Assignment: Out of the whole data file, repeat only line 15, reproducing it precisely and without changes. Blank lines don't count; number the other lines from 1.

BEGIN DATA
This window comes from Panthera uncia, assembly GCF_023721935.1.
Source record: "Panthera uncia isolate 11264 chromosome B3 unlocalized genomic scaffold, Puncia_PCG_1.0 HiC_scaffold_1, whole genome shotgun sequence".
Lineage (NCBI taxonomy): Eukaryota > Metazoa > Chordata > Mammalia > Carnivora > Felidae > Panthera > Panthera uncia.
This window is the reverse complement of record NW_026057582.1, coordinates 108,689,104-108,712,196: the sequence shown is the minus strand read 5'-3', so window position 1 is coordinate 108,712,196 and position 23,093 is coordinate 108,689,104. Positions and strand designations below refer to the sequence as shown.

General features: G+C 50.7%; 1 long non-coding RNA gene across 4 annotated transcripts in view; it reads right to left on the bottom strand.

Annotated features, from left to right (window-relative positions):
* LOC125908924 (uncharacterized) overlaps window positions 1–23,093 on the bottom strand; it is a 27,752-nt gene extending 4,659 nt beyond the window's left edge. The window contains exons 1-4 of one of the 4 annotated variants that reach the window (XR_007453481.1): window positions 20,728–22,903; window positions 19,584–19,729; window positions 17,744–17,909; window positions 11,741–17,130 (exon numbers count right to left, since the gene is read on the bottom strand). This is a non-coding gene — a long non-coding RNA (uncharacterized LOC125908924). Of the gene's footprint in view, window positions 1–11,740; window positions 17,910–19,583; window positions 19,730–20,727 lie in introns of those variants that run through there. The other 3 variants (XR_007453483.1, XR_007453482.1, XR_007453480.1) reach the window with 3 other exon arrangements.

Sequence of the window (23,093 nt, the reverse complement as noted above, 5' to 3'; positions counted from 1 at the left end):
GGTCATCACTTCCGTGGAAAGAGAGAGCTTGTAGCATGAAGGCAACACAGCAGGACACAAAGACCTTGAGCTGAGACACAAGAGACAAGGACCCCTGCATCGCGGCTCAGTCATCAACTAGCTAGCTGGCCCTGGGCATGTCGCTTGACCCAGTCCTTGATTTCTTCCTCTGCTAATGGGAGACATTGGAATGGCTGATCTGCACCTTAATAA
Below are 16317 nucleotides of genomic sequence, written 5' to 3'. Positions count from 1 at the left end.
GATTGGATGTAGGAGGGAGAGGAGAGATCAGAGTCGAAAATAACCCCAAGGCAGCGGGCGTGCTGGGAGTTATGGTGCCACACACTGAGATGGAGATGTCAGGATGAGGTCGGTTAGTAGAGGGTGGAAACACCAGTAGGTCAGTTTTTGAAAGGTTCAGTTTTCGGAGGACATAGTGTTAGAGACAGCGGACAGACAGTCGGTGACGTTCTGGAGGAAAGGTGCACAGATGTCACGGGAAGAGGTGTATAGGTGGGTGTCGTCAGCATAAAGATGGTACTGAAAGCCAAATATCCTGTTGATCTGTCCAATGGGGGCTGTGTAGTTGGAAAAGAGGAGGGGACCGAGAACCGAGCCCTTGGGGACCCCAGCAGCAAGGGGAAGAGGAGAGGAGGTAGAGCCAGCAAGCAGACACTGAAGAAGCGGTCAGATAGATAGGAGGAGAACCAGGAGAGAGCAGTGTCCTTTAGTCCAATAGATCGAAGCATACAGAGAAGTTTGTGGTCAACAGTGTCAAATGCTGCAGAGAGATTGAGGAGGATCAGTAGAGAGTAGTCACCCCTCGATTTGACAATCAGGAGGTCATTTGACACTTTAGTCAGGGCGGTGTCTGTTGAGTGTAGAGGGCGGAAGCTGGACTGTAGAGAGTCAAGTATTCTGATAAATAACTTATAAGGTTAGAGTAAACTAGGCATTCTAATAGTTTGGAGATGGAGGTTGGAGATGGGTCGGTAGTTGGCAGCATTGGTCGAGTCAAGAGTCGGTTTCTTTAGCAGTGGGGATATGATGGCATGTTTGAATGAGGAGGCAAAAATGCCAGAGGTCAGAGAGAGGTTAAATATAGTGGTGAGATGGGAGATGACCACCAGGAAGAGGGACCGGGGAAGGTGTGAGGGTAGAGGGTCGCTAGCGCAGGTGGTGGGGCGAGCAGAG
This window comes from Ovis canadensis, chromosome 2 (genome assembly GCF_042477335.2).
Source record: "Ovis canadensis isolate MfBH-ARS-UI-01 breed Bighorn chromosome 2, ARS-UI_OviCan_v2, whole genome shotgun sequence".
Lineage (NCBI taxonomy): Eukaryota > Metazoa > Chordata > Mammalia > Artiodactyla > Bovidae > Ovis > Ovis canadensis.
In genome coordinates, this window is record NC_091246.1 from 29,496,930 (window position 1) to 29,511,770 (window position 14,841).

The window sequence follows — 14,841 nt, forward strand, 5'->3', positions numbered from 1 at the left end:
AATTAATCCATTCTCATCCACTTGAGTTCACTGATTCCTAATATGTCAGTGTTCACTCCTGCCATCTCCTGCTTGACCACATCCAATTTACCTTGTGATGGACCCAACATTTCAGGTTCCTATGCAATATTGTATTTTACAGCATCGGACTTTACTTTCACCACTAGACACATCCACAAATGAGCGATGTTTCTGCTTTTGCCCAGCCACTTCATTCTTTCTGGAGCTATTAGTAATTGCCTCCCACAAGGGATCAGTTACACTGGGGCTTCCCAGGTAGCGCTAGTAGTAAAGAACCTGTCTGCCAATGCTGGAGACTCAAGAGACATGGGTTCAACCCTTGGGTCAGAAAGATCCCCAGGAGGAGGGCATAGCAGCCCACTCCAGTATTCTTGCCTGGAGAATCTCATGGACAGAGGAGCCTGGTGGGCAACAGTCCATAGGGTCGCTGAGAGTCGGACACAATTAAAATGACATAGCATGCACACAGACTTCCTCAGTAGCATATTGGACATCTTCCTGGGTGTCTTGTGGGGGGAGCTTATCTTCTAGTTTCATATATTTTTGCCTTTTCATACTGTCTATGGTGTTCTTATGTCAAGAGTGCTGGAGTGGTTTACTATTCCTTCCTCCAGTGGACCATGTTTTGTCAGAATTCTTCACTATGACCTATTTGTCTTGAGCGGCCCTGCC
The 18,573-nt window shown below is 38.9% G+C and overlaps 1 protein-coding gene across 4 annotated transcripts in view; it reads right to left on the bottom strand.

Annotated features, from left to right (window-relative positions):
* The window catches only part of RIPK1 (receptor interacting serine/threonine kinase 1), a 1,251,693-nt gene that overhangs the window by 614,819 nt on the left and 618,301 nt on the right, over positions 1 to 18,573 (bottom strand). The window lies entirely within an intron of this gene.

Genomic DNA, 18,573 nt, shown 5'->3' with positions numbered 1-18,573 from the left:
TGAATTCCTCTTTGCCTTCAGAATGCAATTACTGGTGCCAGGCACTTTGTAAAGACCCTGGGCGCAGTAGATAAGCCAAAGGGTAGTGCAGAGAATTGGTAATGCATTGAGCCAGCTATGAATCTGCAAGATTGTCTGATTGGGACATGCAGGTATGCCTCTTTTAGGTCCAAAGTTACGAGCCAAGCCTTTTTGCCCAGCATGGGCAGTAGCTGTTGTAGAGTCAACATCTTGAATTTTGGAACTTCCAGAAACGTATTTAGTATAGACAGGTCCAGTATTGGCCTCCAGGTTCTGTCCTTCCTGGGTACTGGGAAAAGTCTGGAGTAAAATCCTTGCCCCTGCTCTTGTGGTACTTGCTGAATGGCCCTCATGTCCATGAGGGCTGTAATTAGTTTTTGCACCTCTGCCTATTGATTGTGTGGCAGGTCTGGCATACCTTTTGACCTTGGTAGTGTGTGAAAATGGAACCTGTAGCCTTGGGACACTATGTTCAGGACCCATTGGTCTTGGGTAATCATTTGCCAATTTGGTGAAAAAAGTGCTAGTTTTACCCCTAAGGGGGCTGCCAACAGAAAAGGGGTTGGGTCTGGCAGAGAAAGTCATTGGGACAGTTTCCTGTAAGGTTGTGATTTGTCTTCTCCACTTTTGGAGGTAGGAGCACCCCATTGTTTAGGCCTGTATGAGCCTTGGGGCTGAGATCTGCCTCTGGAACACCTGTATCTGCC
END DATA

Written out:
In genome coordinates, this window is record NC_091246.1 from 29,496,930 (window position 1) to 29,511,770 (window position 14,841).